Mark Twain’s characters Tom Sawyer and Huckleberry Finn epitomize the idea of childhood mischief, with their roguish antics and penchant for troublemaking. Images of mischievous children abound in 19th-century American visual culture, from the fine arts to the popular press. Boettcher explores the subject of the “bad child” in American art and examines how such images played a role in cultivating and promoting new attitudes in child rearing.
This program is presented in conjunction with The Big Read: Alabama Reads, The Adventures of Tom Sawyer by Mark Twain.
The Big Read is an initiative of the National Endowment for the Arts in partnership with the Institute of Museum and Library Services and Arts Midwest designed to revitalize the role of literature in American culture and bring the transformative power of literature into the lives of its citizens. The Big Read brings together partners across the country to encourage citizens to read for pleasure and enlightenment. (from Birmingham Museum of Art Website)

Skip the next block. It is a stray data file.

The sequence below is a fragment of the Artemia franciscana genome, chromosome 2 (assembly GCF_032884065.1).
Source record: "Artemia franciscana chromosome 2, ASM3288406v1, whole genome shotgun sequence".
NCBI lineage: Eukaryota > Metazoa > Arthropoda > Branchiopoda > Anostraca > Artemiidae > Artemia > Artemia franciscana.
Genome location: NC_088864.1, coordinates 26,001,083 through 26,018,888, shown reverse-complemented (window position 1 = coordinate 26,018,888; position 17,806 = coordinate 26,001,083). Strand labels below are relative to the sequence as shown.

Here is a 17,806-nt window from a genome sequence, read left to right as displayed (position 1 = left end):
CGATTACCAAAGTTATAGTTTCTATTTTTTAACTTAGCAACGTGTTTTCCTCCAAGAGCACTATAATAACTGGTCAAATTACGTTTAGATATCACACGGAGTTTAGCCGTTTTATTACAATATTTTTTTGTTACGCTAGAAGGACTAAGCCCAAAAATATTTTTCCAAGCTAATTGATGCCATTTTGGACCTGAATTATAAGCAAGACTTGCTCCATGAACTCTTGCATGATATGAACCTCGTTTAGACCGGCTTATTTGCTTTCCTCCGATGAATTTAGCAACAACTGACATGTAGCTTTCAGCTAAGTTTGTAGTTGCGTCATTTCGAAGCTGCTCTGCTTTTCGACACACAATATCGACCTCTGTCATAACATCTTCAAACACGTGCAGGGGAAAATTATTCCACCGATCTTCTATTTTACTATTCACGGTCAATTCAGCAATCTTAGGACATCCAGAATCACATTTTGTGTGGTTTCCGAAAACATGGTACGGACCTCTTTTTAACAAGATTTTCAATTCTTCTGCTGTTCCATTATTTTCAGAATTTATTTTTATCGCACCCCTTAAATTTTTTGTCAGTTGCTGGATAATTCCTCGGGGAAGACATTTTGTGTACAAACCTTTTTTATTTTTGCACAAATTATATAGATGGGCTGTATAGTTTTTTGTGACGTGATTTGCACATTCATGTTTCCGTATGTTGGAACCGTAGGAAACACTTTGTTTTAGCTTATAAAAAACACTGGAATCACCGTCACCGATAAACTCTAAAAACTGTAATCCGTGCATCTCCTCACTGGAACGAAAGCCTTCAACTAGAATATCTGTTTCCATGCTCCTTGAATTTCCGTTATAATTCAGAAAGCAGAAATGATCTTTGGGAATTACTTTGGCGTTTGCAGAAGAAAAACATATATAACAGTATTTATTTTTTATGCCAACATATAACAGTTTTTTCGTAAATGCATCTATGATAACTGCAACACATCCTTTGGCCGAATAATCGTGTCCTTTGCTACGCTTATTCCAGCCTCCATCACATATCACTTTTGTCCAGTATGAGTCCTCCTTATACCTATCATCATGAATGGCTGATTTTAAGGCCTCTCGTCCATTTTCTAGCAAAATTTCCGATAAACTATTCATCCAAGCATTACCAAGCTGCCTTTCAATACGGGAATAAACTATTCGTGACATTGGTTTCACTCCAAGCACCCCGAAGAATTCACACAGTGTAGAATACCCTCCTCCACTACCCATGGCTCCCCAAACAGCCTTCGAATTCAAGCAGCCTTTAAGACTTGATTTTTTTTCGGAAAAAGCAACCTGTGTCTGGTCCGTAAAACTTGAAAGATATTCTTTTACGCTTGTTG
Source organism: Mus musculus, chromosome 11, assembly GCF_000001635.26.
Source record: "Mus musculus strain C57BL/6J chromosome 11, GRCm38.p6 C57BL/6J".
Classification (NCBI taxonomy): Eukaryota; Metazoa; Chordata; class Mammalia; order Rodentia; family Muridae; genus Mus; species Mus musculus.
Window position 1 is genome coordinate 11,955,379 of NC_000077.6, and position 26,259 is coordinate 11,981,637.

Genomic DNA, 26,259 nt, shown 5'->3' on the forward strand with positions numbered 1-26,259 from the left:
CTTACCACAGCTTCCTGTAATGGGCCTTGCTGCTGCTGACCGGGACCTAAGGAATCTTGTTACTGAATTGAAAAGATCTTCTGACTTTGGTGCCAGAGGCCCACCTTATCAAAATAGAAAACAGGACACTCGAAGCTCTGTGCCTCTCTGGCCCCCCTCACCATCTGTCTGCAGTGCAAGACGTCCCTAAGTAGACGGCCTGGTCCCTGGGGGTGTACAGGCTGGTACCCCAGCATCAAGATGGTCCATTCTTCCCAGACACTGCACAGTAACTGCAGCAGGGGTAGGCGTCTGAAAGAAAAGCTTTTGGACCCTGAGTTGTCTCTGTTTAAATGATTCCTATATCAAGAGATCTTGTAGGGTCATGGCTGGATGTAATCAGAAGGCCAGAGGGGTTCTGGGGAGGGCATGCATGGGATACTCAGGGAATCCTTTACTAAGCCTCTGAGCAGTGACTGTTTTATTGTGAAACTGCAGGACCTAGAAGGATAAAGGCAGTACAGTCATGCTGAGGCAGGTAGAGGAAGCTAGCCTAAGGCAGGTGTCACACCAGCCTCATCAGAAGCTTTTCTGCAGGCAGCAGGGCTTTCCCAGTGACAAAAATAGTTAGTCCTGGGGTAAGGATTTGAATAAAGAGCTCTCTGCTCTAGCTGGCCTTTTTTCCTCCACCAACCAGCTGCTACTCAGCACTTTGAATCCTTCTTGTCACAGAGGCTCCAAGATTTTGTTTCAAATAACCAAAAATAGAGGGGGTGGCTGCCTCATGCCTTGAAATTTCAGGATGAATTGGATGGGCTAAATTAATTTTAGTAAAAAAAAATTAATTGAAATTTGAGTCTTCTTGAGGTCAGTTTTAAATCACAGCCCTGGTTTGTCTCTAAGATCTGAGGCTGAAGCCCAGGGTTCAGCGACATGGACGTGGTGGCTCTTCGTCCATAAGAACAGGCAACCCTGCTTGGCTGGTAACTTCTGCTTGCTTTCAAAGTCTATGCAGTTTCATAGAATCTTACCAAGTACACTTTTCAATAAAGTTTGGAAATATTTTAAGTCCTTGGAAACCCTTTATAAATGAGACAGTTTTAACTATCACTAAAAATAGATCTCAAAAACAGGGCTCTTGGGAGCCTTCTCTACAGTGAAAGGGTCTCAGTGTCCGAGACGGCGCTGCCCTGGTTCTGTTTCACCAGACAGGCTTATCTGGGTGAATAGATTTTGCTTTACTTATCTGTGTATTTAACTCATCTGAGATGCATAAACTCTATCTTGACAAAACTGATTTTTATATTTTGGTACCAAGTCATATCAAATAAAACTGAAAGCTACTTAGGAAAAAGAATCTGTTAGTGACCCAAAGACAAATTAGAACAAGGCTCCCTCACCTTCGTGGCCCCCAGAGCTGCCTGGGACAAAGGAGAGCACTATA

Childhood Mischief in American Art
Graham Boettcher, PhD, The William C. Hulsey Curator of American Art
Sunday, March 7
Birmingham Museum of Art auditorium
For more information contact:
Birmingham Museum of Art Education Department
Monday, March 01, 2010
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